Campuses are a place where ideas bloom and young people realize their true potential. This can happen only when free thought and speech are encouraged and I have personally seen this in the transition I made from higher-ed institutions in India to those in the US. In the US, you can take the two issues that I raised for granted. In India, most institutions fail miserably in developing those systems.
Students who have unpopular opinions need to feel safe that they can express those publicly and not be ostracized for those opinions. We know what happens to such individuals at universities in India - they are sanctioned, more so, when the opinions are against the majority (which usually governs the university). If in case a student does hold such opinions, as long as they are not promoting violence on campus, the administration needs to ensure that the environment is conducive for these opinions to be floated. Further, if there is a conflict, a system that is transparent and agnostic to the political/communal leanings of the administration needs to be in place to ensure that the sanctions are justified. Instead, what we have is a hierarchical structure where too much power rests in the hands of career administrators who are beholden to the politicians with their own agendas.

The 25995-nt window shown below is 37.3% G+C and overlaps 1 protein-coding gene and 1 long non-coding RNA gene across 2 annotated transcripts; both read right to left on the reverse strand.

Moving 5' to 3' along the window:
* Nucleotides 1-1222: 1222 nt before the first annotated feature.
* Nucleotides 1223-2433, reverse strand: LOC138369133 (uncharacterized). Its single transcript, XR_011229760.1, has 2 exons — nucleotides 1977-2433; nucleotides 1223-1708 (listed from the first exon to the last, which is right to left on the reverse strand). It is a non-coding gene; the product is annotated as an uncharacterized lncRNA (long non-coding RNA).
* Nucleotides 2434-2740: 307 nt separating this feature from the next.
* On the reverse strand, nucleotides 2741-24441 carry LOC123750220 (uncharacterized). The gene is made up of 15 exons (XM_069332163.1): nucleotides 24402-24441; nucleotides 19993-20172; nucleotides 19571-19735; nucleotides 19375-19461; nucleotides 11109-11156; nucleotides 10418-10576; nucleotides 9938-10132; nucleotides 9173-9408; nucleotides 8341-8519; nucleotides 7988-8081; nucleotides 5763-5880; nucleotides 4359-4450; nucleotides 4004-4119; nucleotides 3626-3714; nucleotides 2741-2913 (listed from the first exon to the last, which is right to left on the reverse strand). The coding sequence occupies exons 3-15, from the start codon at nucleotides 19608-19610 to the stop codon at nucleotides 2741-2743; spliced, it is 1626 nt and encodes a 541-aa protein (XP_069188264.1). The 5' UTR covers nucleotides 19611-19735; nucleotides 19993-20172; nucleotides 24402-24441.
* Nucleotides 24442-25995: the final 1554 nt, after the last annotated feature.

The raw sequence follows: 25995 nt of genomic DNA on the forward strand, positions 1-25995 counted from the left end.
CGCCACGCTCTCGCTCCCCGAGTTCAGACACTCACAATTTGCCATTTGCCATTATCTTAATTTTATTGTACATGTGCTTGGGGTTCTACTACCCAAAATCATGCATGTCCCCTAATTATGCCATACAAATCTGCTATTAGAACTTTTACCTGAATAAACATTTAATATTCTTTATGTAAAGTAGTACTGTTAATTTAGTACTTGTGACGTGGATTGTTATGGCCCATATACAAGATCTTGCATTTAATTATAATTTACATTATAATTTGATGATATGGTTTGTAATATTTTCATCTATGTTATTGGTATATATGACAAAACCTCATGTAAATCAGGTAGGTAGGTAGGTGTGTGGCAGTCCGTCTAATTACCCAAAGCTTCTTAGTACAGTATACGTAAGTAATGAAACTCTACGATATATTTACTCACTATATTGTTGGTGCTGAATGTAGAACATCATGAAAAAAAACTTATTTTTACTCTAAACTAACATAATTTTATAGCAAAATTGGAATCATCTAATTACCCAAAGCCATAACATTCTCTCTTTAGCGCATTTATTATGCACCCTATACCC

A right cannot be fundamental, if it can be taken away. We failed Rohith in ensuring that these two critical elements are in place. An education structure that cannot ensure such freedoms is no education at all.